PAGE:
“It is easy to build a few buildings, install cranes, new hardware and software, but the main challenge is changing the whole process,” an Asia-based consultant who has worked with various Middle East-based logistics stakeholders tells MEED.

MEED understands goods clearance at Saudi Arabia’s ports now averages about 10 days, compared to 24-48 hours at Jebel Ali Port. In addition to “too many stakeholders”, the slow clearing process is attributed to a lack of unified import duties and common goods clearance procedures.

This explains why most shipping companies still find it more cost effective to go through Jebel Ali Port and have goods transported by land from there to their final destination.

Taarek Hinedi, vice-president of operations at FedEx Express Mena, agrees that more needs to be done. “Unifying these procedures will allow logistics firms and shippers to choose the optimal port or airport for their routes rather than having to choose from the very few modern ports and causing bottlenecks and delays such as those experienced at Dubai’s Jebel Ali Port,” the executive explains.

Policy changes

It is suggested that governments need to drive comprehensive policy change to enable more evenly balanced growth in the region’s logistics industry. Hinedi adds that it is important to effectively recognise, recommend and implement practical or legislative changes to identified processes, “to substantially improve clearance accuracy and speed to match or exceed the best global standards”.

The urgency of these changes cannot be underestimated. Saudi Arabia, for example, had aimed to improve its LPI ranking from 52 in 2016 to 25 by 2030, in line with its Vision 2030 plan. However, the kingdom slipped by three spots in 2018. Other countries such as Kuwait, which has vacillated on a decade-long plan to modernise its ports, fell 10 places, down to 63 in the 2018 benchmark.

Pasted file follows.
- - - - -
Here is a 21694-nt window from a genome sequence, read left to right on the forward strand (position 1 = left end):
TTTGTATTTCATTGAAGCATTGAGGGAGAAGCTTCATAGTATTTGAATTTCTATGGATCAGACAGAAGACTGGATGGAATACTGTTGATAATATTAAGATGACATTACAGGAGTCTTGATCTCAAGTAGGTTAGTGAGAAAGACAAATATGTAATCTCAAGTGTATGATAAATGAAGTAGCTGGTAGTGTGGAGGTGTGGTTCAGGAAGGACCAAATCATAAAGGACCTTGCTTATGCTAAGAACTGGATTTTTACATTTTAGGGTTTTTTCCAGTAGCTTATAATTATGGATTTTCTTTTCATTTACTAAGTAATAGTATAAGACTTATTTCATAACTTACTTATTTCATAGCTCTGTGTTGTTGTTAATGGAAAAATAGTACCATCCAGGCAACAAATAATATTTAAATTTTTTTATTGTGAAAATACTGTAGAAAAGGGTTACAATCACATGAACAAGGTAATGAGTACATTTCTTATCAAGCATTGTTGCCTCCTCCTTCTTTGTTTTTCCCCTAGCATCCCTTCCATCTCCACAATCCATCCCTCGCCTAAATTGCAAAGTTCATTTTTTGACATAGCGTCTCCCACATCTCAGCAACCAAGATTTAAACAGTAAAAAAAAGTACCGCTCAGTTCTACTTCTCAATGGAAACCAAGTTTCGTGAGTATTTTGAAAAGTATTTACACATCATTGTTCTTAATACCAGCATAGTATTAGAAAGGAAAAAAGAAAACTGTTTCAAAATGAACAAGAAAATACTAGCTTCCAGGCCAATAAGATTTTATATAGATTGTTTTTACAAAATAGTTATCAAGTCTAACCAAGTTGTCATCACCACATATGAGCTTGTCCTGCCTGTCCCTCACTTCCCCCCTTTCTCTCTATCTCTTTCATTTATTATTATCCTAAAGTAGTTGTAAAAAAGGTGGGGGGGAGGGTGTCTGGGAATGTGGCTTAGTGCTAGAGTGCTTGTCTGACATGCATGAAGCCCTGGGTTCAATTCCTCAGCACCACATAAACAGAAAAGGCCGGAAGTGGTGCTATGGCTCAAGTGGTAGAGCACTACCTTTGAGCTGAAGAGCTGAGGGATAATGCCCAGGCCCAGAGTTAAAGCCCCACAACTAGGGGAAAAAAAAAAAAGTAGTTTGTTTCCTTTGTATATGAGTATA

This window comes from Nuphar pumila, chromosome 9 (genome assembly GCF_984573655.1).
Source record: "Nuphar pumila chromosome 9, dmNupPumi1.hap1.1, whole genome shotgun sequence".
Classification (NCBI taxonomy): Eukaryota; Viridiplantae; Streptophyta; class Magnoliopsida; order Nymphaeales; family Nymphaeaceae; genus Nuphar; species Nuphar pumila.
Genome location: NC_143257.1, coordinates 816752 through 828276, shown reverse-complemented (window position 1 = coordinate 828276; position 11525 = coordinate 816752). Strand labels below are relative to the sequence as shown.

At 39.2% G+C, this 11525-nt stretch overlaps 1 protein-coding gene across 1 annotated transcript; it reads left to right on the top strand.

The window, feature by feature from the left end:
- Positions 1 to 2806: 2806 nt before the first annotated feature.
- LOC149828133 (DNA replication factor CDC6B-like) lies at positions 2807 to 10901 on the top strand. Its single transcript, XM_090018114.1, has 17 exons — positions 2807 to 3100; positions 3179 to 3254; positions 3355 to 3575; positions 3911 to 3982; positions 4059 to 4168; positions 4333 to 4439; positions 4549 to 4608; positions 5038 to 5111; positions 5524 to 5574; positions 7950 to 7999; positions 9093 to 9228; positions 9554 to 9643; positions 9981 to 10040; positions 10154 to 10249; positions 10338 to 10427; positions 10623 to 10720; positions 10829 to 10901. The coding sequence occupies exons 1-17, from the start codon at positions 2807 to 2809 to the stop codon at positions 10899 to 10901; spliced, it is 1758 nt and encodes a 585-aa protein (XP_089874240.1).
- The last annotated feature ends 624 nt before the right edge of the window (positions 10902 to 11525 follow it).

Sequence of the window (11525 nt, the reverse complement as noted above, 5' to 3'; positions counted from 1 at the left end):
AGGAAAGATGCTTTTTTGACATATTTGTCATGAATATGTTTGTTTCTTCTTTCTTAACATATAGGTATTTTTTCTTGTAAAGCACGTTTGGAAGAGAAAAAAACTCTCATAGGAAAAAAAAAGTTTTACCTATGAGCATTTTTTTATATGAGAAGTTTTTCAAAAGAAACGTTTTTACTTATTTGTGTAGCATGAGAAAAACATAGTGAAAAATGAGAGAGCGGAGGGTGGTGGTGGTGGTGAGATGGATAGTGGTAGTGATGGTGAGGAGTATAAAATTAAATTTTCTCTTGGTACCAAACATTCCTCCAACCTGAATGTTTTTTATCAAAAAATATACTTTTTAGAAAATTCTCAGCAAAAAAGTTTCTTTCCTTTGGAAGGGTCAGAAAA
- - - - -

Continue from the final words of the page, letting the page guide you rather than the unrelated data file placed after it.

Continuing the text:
According to the Asia-based consultant, logistics stakeholders outside the UAE would do well to follow the example set by Dubai when it set out to build Jebel Ali as an international business hub in the 1970s. “We have yet to see the same level of openness and willingness to collaborate [with external logistics experts] in other GCC states like Saudi Arabia … they are getting there but it will take time.”

Private and hi-tech

In certain cases, public-private cooperation in the management and operation of ports has expedited the process. For example, King Abdullah Port, owned by the Saudi subsidiary of UAE-based Emaar; and Sohar Port in Oman, which is 50 per cent owned by Port of Rotterdam, are now able to clear most goods within 24 hours.

Privately operated ports have different priorities and incentives allowing them to implement more efficient procedures more quickly, the Asia-based consultant explains.

New technologies, including robotics, blockchain and artificial intelligence, are also expected to provide opportunities for logistics companies to become more efficient and allow them to pass on cost savings to customers.

Missing link

The region has focused mainly on seaports, airports and roads, while investment in railway has lagged behind. The resumption in the past year of the procurement process for the second stage of the UAE’s Etihad railway seems to indicate a change in strategy. The railway’s next stages aim to connect the country’s key ports including Abu Dhabi’s Khalifa Port, Jebel Ali Port and the ports in the northern emirates, and on to the planned GCC regional railway via the border with Saudi Arabia.

A railway system is expected to help improve the region’s logistics performance facilitating more foreign direct investments. But as with moving containers via trucks
on the roads, moving containers via a railway system could be impeded by red tape unless the Gulf countries work on a unified customs procedures.

“There is definitely a role for a railway system,” said Agility’s Sultan. “But the focus needs to be on minimising red tape and making it easier for goods and services to move through the borders.”